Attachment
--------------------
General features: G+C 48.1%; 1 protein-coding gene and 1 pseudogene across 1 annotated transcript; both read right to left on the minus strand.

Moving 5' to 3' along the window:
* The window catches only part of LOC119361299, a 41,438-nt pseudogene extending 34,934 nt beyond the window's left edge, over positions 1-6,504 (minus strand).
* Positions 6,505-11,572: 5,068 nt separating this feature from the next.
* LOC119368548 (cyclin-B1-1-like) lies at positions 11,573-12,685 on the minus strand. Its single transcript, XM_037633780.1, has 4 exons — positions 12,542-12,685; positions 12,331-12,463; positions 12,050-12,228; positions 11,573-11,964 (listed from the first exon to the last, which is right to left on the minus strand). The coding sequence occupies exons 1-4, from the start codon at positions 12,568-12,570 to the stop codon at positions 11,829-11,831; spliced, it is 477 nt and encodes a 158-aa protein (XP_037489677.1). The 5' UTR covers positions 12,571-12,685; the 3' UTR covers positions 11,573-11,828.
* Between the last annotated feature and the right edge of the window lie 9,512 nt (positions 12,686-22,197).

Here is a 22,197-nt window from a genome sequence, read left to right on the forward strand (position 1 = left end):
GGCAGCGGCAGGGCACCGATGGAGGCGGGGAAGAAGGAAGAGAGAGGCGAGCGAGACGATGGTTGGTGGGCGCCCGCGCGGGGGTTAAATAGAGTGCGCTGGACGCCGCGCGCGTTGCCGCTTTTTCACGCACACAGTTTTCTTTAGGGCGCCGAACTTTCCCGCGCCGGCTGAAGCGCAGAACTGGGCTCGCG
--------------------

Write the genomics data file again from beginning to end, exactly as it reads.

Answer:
General features: G+C 48.1%; 1 protein-coding gene and 1 pseudogene across 1 annotated transcript; both read right to left on the minus strand.

Moving 5' to 3' along the window:
* The window catches only part of LOC119361299, a 41,438-nt pseudogene extending 34,934 nt beyond the window's left edge, over positions 1-6,504 (minus strand).
* Positions 6,505-11,572: 5,068 nt separating this feature from the next.
* LOC119368548 (cyclin-B1-1-like) lies at positions 11,573-12,685 on the minus strand. Its single transcript, XM_037633780.1, has 4 exons — positions 12,542-12,685; positions 12,331-12,463; positions 12,050-12,228; positions 11,573-11,964 (listed from the first exon to the last, which is right to left on the minus strand). The coding sequence occupies exons 1-4, from the start codon at positions 12,568-12,570 to the stop codon at positions 11,829-11,831; spliced, it is 477 nt and encodes a 158-aa protein (XP_037489677.1). The 5' UTR covers positions 12,571-12,685; the 3' UTR covers positions 11,573-11,828.
* Between the last annotated feature and the right edge of the window lie 9,512 nt (positions 12,686-22,197).

Here is a 22,197-nt window from a genome sequence, read left to right on the forward strand (position 1 = left end):
GGCAGCGGCAGGGCACCGATGGAGGCGGGGAAGAAGGAAGAGAGAGGCGAGCGAGACGATGGTTGGTGGGCGCCCGCGCGGGGGTTAAATAGAGTGCGCTGGACGCCGCGCGCGTTGCCGCTTTTTCACGCACACAGTTTTCTTTAGGGCGCCGAACTTTCCCGCGCCGGCTGAAGCGCAGAACTGGGCTCGCG